While speaking at Harvard's Kennedy School of Government, the center-right Danish Prime Minister Lars Lokke Rasmussen said he was aware "that some people in the U.S. associate the Nordic model with some sort of socialism."

"Therefore," he said, "I would like to make one thing clear. Denmark is far from a socialist planned economy. Denmark is a market economy

posted on Jan, 28 2017 @ 12:36 PM
a reply to: FauxMulder

"Socialist planned economy" is different enough from "Social democratic corporatism" but not enough to be considered the free markets that you claim to want in the OP.

By saying that you don't mean the Nordic model but instead Cuba, Venezuela and NK you are saying that socialism isn't just one thing, pretty much refuting your own title.
edit on 28-1-2017 by daskakik because: (no reason given)

posted on Jan, 28 2017 @ 01:59 PM
a reply to: FauxMulder
Yeah, because the government doesn't plan the economy. It's not just economic, its also societal and political. Almost all services are government run. All industries have government regulations that I know of. Taxes high and services high, national trade unions, monopoly laws. Socialism.

Your examples Korea and Cuba are communist, thats different. Government actually controls all manufacturing and business. Then there's Venezuela, was doing wonders for the poor under Chavez but he had a ton of opposition.

posted on Jan, 28 2017 @ 03:36 PM
a reply to: FauxMulder

The Dreaded Scandinavian Socialism!

Sorry mate...

I was born and raised and live in Denmark. Screws car taxes... really.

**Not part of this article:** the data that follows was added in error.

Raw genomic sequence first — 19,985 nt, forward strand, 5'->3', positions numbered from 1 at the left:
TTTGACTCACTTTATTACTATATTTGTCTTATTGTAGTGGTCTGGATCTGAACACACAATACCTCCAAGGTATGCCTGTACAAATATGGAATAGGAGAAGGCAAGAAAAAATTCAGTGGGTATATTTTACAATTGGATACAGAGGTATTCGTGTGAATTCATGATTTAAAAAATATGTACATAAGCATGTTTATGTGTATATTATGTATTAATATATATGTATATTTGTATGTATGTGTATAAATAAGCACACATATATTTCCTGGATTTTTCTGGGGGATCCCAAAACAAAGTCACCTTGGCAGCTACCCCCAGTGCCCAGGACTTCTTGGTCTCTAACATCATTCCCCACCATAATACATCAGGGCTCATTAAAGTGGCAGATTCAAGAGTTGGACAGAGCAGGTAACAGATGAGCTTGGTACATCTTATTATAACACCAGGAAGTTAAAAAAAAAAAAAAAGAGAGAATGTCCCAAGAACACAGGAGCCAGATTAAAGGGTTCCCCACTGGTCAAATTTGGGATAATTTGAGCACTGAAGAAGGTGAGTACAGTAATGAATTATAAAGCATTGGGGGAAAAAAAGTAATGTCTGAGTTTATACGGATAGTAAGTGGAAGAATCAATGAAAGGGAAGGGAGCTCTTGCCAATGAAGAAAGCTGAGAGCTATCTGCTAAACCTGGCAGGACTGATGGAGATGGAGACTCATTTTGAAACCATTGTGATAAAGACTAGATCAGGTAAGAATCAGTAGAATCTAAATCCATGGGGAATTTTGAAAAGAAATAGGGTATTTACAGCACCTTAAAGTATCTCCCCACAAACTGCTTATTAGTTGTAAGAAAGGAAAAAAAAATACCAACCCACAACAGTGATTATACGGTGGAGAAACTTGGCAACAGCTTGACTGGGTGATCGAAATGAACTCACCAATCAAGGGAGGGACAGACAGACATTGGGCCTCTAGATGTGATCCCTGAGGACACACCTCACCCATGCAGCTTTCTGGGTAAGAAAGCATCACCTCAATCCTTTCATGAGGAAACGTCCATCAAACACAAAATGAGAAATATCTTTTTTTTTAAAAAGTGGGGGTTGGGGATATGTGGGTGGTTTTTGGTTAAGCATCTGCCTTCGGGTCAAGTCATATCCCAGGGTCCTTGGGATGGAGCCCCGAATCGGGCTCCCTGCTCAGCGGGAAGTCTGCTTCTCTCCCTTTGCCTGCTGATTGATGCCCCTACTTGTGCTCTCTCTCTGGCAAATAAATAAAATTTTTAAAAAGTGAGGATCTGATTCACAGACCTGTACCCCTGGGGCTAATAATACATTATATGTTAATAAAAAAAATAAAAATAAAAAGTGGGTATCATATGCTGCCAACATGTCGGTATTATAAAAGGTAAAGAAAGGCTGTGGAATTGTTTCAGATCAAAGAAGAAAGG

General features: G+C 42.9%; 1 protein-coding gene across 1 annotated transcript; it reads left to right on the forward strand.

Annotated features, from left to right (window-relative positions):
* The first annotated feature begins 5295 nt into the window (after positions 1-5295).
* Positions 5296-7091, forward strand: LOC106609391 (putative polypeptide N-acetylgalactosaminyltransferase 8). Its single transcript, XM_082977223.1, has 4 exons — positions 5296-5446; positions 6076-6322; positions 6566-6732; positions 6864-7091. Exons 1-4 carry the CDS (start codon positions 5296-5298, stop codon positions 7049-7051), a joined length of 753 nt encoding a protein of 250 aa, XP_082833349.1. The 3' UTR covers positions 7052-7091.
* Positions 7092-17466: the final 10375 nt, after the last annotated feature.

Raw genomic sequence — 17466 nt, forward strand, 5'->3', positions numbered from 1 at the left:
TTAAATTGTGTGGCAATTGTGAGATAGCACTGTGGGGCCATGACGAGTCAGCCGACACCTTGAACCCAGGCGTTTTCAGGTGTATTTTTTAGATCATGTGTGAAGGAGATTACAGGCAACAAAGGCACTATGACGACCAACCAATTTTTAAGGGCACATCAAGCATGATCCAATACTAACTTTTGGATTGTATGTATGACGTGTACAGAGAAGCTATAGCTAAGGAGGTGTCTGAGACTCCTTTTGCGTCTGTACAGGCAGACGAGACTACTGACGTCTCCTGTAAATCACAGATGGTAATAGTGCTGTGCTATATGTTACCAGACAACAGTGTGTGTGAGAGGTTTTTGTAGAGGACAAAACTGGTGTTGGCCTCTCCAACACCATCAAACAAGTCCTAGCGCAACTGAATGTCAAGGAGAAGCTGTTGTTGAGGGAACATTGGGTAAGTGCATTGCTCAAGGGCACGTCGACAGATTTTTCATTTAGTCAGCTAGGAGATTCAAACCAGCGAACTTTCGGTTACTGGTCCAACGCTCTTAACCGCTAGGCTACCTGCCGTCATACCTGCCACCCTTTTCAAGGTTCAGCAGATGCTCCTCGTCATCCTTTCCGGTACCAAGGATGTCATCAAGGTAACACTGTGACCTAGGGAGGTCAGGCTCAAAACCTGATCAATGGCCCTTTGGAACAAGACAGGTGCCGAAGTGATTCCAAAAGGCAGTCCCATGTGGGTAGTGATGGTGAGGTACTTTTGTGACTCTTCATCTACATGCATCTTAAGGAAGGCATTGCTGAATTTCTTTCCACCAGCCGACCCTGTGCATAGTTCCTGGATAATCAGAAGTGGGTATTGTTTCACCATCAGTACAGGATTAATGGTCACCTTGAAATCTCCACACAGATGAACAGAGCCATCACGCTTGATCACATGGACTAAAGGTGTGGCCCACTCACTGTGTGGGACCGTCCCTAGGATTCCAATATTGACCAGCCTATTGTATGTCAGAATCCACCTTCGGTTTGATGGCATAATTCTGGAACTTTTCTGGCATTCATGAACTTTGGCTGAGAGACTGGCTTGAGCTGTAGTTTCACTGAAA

But here's what a lot of you probably don't realise about Danish socialism:


- Daycare for the youngest is heavily subsidised. We pay 460 dollars a month pr. kid until they are 3 years old. Then it drops to 230 dollars a month. We only pay for 11 months... july is free of charge, even if you use it, but everyone takes 3 weeks vacation anyways so.
If we have more than 1 kid, the cheapest kid is half price.
Parents in the daycare or kindergarden vote for wether or not there should be a food agreement included. This costs 150 dollars extra a month, but then your kid gets 3 meals a day made by the daycare with organic ingredients along with seasonal dinners like easter, xmas, summer party etc.

- When they join public school at age 6 we don't pay for school, but we pay for the afterschool care where they can be till 17.00 if needed. This is 230 dollars a month and is obligatory.
Private school will ofcourse cost money no matter what. The price varies from city to city. The one nearest us costs 500 dollars a month. This includes the school, after school care and 3 daily meals prepared at the school kitchen. Again, no "bad" stuff... healthy food only.

- College is free as well. We only chip in when we need to go on field trips or travel abroad.
Did I mention college parties wiht live bands and beer??
(Danish college is age 15/16 till 18/19)

- University is still free of charge, but we pay for books and materials needed to complete the study.

- When we turn 18 we can get students subsidy which is basically a monthly alloance paid by the state to everyone who is currently studying in either college or university. If you are a university student you get about 860 dollars each month. Money you don't have to pay back... no interest.
If that is still stretching your monthly needs for living, we also have a student loan which you can get on top of the 860 dollars. You get 430 dollars. This is interest free as long as you are studying, after which it turns into a low interest loan... something like 2-3 %.

- If you are studying you are eligeble to receive a low priced small apartment or dorm room. These can be on campus but most are off campus amongst the general population. Prices ofcourse varies, but then you have your own room, free internet, toilet, bath, shared kitchen, free electricity, free water.
I personally lived in a double room when I was studyting and paid something like 285 dollars a month for that.

- Students are also eligeble for low priced bus / metro subscription, way lower than what you pay as a working man or woman. Public school kids almost pay nothing for their buscard.


- All dentristry done until you are 18 is free of charge. Even the most expensive fixes...